BRASHER FALLS — Town of Brasher officials say that, with the recent reassessment of properties and its financial impact on property owners, they’re not likely to pick up the tab for the Badenhausen Branch of the Massena Public Library when funding expires at the end of the year.
The library opened its doors on Dec. 11, 2014 in the former Boothe Hardware Store in downtown Brasher Falls, and the Massena Public Library has been operating it at $65,000 a year.
Current funding for the library comes from donations from the late Dr. D. Susan Badenhausen. Dr. Badenhausen, who died on Sept. 23, 2018, initially donated $55,000 a year for at least three years and, in June 2016, pledged to continue her support for another five years at the increased funding of $65,000 a year.
Dr. Badenhausen’s donations paid for everything in the branch library, from furniture and computers, to two employees and bills like rent and electricity, to books, DVDs, magazines and newspapers. It also covered the cost of the renovation project, in which the contractor donated half his time. If the library were to close, all items would come to the Massena Public Library.
The funding will end on Dec. 31 and so will the obligation from the Massena Public Library to operate the facility.
“It’s very bad timing,” Brasher Town Supervisor Mark A. Peets said.
That’s because the town has just completed its first town-wide reassessment in 15 years, impacting tax bills for residents in the town.
Mr. Peets said the issue was discussed during the last meeting of the Brasher Town Board, and not knowing the exact amount taxes would go up for residents after the reassessment was a concern to its members.
“Basically we said that $65,000 would be 60 cents per thousand (of assessed value) in people’s taxes. Going through a reval and then having to pick up 60 cents per thousand on your budget, that’s a lot of money,” he said.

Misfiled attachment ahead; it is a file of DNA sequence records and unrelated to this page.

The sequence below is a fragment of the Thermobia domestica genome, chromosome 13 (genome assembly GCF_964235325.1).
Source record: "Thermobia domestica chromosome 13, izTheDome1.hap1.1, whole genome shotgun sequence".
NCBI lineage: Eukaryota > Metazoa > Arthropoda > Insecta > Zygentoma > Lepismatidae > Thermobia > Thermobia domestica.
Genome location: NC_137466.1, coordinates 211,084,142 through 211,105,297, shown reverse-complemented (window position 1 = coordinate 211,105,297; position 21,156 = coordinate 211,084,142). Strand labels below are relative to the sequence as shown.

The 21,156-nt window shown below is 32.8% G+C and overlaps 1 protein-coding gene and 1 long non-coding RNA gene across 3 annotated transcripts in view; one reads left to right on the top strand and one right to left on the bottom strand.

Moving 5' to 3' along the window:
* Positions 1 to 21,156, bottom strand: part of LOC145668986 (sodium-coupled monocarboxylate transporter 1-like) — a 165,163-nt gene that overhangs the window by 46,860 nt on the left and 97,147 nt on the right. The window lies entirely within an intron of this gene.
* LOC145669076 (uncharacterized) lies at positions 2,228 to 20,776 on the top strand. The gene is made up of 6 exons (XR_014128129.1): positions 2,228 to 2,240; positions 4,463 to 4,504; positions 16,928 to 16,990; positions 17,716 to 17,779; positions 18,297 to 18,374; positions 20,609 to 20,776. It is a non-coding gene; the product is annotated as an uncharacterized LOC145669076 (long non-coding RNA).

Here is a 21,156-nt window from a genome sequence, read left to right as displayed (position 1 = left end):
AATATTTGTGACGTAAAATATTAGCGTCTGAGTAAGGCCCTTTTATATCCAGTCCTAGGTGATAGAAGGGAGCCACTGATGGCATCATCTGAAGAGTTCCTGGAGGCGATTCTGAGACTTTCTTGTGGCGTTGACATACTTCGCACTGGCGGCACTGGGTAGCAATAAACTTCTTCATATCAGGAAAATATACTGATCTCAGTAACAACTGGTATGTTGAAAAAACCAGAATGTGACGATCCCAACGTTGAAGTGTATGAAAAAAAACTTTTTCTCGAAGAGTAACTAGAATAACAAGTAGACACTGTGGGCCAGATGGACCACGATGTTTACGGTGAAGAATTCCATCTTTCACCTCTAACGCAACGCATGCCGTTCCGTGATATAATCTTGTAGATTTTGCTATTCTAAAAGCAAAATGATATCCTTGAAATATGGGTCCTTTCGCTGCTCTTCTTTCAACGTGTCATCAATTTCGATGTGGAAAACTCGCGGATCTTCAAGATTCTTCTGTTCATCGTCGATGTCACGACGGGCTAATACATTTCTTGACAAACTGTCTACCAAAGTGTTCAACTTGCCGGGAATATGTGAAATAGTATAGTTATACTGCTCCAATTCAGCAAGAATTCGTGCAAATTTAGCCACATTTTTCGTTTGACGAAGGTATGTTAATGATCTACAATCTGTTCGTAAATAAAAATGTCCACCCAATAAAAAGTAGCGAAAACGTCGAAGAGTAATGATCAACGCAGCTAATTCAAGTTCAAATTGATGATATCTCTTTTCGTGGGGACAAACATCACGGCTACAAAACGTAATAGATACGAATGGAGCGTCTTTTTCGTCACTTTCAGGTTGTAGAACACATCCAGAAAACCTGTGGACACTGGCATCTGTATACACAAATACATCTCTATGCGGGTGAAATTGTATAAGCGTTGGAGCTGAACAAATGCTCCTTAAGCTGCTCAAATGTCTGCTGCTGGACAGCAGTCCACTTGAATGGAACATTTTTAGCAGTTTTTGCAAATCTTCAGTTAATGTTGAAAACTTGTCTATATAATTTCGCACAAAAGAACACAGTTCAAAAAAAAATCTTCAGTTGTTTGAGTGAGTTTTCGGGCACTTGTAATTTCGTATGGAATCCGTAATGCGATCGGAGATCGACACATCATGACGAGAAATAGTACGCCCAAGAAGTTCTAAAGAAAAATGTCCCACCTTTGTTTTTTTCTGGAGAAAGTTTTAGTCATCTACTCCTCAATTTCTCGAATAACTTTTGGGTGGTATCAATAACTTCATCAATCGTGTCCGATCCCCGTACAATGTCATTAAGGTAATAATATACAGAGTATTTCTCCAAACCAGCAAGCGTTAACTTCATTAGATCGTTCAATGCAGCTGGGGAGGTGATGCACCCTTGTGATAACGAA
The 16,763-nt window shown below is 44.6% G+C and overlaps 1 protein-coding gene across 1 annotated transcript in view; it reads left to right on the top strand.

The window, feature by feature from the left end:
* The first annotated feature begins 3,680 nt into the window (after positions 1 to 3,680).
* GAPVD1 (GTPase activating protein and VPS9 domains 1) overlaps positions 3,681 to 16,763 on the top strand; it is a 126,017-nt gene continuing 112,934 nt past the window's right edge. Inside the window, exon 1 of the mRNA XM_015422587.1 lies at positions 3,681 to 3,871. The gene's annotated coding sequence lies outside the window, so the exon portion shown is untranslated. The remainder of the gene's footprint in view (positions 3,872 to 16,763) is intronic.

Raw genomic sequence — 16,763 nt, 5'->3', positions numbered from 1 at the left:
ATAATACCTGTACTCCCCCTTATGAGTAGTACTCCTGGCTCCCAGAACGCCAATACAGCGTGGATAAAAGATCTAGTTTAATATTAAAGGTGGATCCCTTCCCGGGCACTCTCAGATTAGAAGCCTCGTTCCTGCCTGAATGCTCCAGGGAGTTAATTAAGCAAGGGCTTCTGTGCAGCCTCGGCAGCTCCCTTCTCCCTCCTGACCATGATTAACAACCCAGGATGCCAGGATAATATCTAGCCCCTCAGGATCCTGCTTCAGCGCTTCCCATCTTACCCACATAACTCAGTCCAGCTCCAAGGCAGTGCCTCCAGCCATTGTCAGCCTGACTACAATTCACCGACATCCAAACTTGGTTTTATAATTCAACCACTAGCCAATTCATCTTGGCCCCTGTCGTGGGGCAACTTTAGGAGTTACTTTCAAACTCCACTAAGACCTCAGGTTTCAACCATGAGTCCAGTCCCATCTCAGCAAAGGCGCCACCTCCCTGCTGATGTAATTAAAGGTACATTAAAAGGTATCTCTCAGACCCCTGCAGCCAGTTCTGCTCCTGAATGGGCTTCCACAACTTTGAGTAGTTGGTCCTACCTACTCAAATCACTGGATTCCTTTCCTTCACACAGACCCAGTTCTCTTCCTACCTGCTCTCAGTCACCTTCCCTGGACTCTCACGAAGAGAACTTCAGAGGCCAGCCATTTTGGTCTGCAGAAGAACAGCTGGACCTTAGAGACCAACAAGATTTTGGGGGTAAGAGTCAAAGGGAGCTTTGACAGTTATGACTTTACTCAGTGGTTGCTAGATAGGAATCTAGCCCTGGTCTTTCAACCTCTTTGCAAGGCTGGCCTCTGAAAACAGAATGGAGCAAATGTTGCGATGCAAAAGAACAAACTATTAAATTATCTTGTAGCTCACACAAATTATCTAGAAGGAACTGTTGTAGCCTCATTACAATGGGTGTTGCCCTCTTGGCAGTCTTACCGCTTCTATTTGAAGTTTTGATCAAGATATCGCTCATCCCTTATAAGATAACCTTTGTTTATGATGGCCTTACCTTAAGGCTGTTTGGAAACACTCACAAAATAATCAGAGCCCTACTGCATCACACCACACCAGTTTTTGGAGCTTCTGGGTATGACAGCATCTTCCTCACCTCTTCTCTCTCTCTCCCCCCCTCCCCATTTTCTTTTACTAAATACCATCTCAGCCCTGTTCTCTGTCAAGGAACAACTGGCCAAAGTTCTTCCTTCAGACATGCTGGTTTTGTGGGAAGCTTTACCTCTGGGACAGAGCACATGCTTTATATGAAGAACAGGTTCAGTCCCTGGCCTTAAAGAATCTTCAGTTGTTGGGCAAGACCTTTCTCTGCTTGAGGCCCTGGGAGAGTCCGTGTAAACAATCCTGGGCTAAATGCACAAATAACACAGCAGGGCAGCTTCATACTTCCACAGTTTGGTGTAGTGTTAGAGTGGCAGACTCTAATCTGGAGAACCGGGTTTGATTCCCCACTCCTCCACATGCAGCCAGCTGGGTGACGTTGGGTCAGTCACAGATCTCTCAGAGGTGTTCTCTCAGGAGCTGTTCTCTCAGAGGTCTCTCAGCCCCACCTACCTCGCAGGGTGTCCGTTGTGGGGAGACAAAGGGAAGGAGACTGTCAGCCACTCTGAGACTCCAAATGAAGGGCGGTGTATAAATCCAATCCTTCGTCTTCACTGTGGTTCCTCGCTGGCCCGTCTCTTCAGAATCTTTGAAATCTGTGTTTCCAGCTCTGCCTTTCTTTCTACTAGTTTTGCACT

Mr. Peets said he has discussed the town’s position with Massena Public Library Director Elaine Dunne.
“It’s not that the town doesn’t want to have that service. It’s just not good for the town at this particular point,” he said.
He said one of the concerns he heard was the ability to connect to the library’s Wi-Fi from outside the building would go away.
“If that’s the case, the town can make Wi-Fi available to them in the parking lot,” Mr. Peets said.
Voters in portions of Brasher, Louisville and Norfolk voted 1,640 to 892 last year on a proposition that would have made the Massena Public Library a school district library. If passed, the cost of running the library would have been spread out between residents of the towns of Massena and Louisville and portions of Brasher and Norfolk who live within the boundaries of the Massena Central School District.
The amount to be levied would have been $14,476 in Brasher, and the owner of a property assessed at $50,000 in Brasher would have paid a $55 library district tax.
“The state really wants them to go through the school. I think going through the school may be a better avenue. There are four towns that actually contribute to the St. Lawrence Central budget rather than just us,” Mr. Peets said.